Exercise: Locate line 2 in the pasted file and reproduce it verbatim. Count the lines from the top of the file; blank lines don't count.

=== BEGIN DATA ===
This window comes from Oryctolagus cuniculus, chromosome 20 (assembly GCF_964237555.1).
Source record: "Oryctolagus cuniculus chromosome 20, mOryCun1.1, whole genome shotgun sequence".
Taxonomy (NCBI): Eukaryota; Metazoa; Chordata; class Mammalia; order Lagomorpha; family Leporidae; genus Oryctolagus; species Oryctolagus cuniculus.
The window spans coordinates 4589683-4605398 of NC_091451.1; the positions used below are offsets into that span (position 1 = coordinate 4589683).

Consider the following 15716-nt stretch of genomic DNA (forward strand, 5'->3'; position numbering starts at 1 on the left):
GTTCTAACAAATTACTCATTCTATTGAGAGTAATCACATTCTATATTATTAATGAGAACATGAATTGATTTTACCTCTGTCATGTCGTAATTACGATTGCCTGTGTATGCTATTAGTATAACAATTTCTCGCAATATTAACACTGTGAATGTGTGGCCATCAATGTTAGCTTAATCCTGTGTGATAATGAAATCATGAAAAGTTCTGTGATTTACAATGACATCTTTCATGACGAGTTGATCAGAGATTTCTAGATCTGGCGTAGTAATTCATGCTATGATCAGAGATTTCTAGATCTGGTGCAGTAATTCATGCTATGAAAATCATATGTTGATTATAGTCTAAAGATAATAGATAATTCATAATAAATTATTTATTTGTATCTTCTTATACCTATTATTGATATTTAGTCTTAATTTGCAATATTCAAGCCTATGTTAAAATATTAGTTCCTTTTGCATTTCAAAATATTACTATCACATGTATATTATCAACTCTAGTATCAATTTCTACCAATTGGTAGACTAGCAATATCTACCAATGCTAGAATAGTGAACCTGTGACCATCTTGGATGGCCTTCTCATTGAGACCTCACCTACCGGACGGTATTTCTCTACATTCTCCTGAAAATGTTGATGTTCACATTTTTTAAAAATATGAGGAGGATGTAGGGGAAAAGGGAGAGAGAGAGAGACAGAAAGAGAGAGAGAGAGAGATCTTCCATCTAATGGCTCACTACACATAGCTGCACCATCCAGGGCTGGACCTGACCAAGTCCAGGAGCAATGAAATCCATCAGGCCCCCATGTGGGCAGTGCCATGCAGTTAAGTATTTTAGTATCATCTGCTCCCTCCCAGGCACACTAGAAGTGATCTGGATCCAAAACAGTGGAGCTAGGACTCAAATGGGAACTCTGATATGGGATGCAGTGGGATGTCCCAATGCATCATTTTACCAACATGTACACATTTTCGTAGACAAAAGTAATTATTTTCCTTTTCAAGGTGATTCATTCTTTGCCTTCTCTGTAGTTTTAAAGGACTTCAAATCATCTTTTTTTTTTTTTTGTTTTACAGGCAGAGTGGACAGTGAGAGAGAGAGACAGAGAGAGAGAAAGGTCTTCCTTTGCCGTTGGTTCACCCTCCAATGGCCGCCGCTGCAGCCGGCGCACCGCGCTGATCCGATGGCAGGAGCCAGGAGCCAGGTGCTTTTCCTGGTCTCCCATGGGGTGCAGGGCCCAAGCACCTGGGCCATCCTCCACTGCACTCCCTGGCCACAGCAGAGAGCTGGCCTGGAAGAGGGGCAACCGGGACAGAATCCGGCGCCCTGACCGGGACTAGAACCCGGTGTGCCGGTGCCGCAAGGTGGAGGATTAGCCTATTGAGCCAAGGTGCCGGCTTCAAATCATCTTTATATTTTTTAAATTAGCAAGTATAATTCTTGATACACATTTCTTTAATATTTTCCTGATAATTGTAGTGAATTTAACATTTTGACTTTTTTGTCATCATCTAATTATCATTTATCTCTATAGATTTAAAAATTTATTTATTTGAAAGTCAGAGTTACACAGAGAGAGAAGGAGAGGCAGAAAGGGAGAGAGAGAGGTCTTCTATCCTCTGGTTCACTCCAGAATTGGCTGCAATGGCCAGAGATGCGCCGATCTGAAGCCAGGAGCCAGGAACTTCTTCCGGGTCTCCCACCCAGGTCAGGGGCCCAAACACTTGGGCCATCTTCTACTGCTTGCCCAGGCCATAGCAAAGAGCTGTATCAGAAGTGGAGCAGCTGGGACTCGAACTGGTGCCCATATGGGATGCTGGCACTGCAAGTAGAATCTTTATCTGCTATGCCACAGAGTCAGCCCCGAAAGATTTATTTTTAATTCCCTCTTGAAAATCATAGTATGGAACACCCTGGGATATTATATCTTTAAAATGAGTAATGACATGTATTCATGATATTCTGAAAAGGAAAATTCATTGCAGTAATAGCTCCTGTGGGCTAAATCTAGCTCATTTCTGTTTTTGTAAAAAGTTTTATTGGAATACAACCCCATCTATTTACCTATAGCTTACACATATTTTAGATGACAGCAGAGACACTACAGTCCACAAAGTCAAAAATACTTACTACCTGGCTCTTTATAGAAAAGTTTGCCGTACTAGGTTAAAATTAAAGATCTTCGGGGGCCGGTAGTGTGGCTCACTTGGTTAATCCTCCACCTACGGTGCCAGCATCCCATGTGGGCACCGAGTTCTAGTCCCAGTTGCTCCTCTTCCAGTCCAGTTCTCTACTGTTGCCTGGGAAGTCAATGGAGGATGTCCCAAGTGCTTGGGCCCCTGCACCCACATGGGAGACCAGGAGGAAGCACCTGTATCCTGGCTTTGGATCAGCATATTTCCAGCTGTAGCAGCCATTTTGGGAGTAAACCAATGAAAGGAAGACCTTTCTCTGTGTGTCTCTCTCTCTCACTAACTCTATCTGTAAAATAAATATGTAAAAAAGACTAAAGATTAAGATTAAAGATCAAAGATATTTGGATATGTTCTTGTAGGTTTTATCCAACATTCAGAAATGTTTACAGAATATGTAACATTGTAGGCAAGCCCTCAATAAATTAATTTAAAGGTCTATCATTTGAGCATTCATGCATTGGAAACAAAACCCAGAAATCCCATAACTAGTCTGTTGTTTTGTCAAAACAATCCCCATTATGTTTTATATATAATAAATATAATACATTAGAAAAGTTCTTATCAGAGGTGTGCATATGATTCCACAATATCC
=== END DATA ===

Source record: "Oryctolagus cuniculus chromosome 20, mOryCun1.1, whole genome shotgun sequence".